Another minor grievance is that for some reason they color coded the fight moves but swap the colors for the A and X buttons on the Xbox controller. What will likely be a huge annoyance for anyone trying to unlock those costumes will be the totally randomized nature of the reward system in Quest mode. Costume rewards are dished out as parts and those parts are randomly assigned to characters and wardrobe choices effectively leaving you at the mercy of the randomized system. You have no way to actively quest for a specific costume for your favorite characters – you merely have to wait until you have grinded enough parts that you eventually unlock it. Even more insulting to your time is that the game will often award you parts for undesirable costumes you would never unlock given a choice or worse, assign those parts to DLC characters you don’t even own.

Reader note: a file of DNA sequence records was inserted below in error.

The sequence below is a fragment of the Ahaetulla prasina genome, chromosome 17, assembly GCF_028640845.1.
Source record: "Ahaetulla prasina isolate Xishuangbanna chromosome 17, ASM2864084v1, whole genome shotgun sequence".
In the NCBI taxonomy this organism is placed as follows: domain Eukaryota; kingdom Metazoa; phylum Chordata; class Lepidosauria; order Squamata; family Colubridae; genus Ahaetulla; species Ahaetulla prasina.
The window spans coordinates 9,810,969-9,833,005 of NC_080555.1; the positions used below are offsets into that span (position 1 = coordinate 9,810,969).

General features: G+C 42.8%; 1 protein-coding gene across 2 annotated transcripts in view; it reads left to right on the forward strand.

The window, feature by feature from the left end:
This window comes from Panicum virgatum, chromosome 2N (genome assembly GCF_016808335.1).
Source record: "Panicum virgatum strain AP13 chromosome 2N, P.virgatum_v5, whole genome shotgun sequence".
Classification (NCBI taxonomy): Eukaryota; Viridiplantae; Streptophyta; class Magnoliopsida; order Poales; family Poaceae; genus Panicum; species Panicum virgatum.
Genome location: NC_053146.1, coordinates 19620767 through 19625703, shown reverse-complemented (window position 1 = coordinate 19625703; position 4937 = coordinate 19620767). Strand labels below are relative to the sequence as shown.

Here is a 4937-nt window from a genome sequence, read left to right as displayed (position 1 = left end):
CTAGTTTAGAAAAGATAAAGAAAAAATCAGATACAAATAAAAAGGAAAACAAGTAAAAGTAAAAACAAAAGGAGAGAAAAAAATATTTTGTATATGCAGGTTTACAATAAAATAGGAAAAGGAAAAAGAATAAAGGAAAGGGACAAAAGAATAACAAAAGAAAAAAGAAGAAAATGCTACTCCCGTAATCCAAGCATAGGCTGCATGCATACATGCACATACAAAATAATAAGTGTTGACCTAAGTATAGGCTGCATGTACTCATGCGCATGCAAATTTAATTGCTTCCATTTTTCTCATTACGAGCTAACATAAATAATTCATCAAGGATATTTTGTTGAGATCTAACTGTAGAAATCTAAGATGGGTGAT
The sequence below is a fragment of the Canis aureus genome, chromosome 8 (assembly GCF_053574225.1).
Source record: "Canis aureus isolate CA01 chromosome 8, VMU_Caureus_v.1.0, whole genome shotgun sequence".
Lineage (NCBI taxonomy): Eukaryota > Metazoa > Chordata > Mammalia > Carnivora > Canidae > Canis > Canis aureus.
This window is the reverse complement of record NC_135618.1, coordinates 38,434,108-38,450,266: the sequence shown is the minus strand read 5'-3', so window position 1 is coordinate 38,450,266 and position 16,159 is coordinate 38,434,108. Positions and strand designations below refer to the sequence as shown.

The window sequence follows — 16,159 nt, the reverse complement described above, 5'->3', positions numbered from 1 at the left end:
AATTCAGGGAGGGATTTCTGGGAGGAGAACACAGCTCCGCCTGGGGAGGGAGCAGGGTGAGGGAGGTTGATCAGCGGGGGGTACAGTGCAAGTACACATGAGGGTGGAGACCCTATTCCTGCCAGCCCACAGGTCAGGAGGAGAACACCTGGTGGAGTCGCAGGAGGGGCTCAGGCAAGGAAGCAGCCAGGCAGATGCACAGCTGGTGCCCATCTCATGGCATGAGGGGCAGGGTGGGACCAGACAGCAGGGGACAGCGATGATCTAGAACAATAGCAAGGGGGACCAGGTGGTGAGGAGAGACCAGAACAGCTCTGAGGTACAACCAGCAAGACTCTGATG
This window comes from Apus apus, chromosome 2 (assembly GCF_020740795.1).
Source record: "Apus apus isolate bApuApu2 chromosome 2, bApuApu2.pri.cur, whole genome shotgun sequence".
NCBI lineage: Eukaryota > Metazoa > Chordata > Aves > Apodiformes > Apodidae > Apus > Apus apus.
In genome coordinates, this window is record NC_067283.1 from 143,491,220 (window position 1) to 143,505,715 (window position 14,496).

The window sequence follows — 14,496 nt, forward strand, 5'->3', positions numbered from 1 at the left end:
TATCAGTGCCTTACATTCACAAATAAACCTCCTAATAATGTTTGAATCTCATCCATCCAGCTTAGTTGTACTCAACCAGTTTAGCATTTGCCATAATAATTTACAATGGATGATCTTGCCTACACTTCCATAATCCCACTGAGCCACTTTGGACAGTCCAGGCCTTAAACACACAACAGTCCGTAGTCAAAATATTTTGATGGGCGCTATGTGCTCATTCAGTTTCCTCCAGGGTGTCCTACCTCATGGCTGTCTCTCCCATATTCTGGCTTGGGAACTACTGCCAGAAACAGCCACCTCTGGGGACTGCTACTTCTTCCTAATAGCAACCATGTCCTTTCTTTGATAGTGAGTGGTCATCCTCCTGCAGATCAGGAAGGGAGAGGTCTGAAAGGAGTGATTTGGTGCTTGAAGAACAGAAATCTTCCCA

Dead or Alive 6 released as just the right time, able to make the most of current gen consoles as they are about to evolve into something new, and as always, perfectly scalable to modern PC’s up to and including pristine 4K visuals. There is a robust lineup of more mature fighters, an abundance of story content, solo challenges, and local multiplayer options to keep fight fans glued to their controller. There is even a huge library of database info and DOA trivia waiting to be unlocked. It’s a shame the online content is lacking, and the heavy focus on future DLC content clearly indicates Koei Tecmo is in this for the content cash grab, but at least they didn’t strip mine the core game to create that content. As it stands, Dead or Alive 6 remains a full-featured fighter with fantastic fighting action and a gorgeous presentation that will entertain for months to come.